Fanfiction, or fiction about the characters or world of an existing work written by a fan of that work rather than its creator, predates the internet — and acclaimed, respected writers have been writing it for a long, long time. There is a storied and illustrious history of transformative works reinventing and reinterpreting literature, and modern fanfiction is the literary descendant of everyone from Shakespeare to Alan Moore. Before you delete that FanFiction.net profile or purge that Archive of Our Own page, let’s review a few of history’s most prestigious published precursors.
Paradise Lost by John Milton
Paradise Lost — a retelling of the Biblical Fall that turns Bible antagonist Satan into a conflicted anti-hero — is one of the greatest works in all of literature while being technically fanfiction. Milton (huge Bible fan) was both exploring and critiquing his source text while filling in some of its blanks himself. For instance, the fallen angels aren’t just Biblical background extras anymore — they have names and everything! Milton was really creative about it, too, naming them after pagan deities like Moloch and Osiris. Some of the fanon (canon created by fans) aspects of Paradise Lost, like the serpent in the Garden of Eden actually being Satan in disguise, are even today commonly accepted as canon. Can you imagine your fanfic overriding the literal Word of God?
Dante’s Divine Comedy
If Paradise Lost was the first fictional Bible spin-off, Dante’s Divine Comedy was the first self-insert Bible fanfic. In it, Dante imagines what it would be like to to go on a personalized one-on-one tour of heaven, hell, and purgatory. His guide through heaven is an OC named Beatrice, who might be the original manic pixie dream girl, and his guide through hell and purgatory is none other than Virgil. That’s right. Dante wrote RPF in which he got to become best friends with his favorite poet.
The Aeneid by Virgil
Virgil probably wouldn’t have minded, though, considering he himself was a major Homer fanboy. His poem The Aeneid was an unauthorized sequel to The Iliad, written deliberately in Homer’s style. Virgil, being Roman, decided to make the Greek story of the Trojan War all about Rome with a new Mary Sue character called Aeneas, prophesied to escape Troy in order to go on to found a great empire that will rule the entire world forever. Yeah, okay, Virgil…
Penelopiad by Margaret Atwood
Thousands of years later, acclaimed feminist writer Margaret Atwood put her own twist on Homer with her novel The Penelopiad, which retells The Odyssey from the POV of Odysseus’s wife, Penelope. In taking over as narrator rather than a mostly-off-screen character, Penelope gets the chance to set the record straight regarding some of our ‘misconceptions’ about her, her husband, and his Odyssey (not to mention Helen, who is pretty much The Worst from Penelope’s perspective — but that, of course, is only one fan’s interpretation of her character).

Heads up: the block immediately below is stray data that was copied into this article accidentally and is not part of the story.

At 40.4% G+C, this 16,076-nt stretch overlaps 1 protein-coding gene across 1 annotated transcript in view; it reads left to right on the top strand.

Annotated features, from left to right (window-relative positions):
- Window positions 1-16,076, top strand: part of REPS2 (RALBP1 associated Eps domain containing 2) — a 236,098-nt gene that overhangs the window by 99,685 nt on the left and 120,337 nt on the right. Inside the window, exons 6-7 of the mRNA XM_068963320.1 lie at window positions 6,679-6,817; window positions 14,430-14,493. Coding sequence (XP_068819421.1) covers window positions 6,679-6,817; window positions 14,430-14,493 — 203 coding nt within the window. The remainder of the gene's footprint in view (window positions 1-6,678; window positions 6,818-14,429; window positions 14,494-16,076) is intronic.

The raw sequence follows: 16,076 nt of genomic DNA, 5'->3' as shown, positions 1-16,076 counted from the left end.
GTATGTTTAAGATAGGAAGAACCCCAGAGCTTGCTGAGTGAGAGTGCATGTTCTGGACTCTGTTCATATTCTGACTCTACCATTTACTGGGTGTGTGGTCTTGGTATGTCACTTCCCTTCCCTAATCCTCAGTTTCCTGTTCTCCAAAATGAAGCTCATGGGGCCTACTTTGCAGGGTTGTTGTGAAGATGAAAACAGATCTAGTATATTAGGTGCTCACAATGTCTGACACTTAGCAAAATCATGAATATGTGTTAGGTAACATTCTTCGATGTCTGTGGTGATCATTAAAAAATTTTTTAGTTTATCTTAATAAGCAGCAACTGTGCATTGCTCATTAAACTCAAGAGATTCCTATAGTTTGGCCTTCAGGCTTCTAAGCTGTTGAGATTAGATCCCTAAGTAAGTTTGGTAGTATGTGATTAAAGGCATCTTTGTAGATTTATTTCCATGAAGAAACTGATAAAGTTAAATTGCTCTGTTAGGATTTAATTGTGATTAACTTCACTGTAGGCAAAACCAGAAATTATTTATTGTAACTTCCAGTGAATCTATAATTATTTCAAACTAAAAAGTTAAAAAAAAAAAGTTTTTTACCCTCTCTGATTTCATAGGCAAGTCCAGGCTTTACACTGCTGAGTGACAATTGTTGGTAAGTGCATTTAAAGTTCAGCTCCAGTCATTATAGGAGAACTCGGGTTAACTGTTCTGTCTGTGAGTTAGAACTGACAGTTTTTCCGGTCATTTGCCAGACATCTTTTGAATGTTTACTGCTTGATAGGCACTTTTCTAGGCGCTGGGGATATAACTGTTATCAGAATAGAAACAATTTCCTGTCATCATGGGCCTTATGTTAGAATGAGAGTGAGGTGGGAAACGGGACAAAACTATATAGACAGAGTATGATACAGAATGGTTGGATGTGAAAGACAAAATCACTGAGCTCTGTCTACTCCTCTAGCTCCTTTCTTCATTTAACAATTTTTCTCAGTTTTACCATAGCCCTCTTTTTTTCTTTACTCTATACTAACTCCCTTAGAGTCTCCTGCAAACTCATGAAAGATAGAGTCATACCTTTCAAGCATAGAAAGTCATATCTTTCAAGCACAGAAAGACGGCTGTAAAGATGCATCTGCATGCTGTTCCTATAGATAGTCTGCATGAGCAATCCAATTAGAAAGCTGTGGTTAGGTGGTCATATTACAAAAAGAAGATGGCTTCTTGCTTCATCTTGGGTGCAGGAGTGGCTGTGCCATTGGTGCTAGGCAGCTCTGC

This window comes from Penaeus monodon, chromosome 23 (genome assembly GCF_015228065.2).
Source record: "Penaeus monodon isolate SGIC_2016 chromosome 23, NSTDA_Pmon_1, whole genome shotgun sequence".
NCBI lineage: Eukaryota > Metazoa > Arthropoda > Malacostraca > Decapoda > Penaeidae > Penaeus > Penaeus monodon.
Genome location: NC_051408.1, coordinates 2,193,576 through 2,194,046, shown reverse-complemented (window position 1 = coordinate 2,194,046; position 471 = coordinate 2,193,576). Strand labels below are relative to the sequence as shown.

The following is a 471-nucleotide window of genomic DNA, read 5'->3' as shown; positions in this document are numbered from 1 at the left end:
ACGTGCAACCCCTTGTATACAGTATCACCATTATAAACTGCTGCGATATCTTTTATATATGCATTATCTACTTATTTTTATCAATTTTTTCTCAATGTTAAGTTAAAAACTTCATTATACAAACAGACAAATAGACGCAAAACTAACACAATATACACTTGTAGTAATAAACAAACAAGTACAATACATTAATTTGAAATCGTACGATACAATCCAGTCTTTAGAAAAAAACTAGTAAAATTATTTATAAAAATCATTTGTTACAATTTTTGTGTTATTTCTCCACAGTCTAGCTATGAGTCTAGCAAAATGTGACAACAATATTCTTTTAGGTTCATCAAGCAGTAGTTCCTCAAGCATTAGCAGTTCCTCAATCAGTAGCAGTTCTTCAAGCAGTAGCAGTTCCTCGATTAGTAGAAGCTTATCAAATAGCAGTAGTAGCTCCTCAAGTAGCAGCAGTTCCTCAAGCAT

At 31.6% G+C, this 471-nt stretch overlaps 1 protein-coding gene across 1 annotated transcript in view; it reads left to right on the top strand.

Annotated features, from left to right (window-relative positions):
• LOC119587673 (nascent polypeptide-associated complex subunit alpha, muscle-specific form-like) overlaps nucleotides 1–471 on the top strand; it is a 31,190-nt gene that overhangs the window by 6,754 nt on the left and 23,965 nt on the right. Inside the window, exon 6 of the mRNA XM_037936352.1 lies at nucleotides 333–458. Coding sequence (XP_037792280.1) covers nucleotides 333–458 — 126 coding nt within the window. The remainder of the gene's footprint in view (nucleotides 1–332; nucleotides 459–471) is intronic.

Wide Sargasso Sea by Jean Rhys
Another acclaimed feminist reinterpretation of a pre-existing classic work is Wide Sargasso Sea by Jean Rhys, which functions as both a prequel and a parallel narrative to Jane Eyre. The first half of the book is narrated by the girl who will become Bertha Mason (the ‘madwoman in the attic’) when she’s still a young Creole girl named Antoinette, living in the Caribbean. Her oppressive, controlling new husband — Rochester himself — narrates the second half of the book, providing some fascinating new insights on Jane Eyre pre-Jane. Fanfiction at its best!
Grendel by John Gardner
Similarly to Wide Sargasso Sea, John Gardner’s Grendel retells a classic story from the perspective of someone made out to be a monster in the original work. But in this case, ‘monster’ is meant literally, since Grendel retells Beowulf from the POV of the titular villain — turning him into a tragic anti-hero much like Milton did with Satan. And with that, we’ve come full-circle!
A few additional respected, critically-acclaimed works of literature that are derived from earlier sources include Dorian by Will Self (a 20th century AU of The Picture of Dorian Gray), A Study in Emerald by Neil Gaiman or House of Silk by Anthony Horowitz, both following a long and storied tradition of Sherlock Holmes pastiche (a question to ponder: why is Sherlock Holmes fanfiction only taken seriously when middle-aged men are the ones writing it?), and of course, The League of Extraordinary Gentlemen by Alan Moore (the ultimate fantasy AU and RPF crossover).
What did we leave out? What’s your favorite classic work of literature that could actually be considered fanfic? Let us know in the comments below!
Featured Image Credit: Life of Leo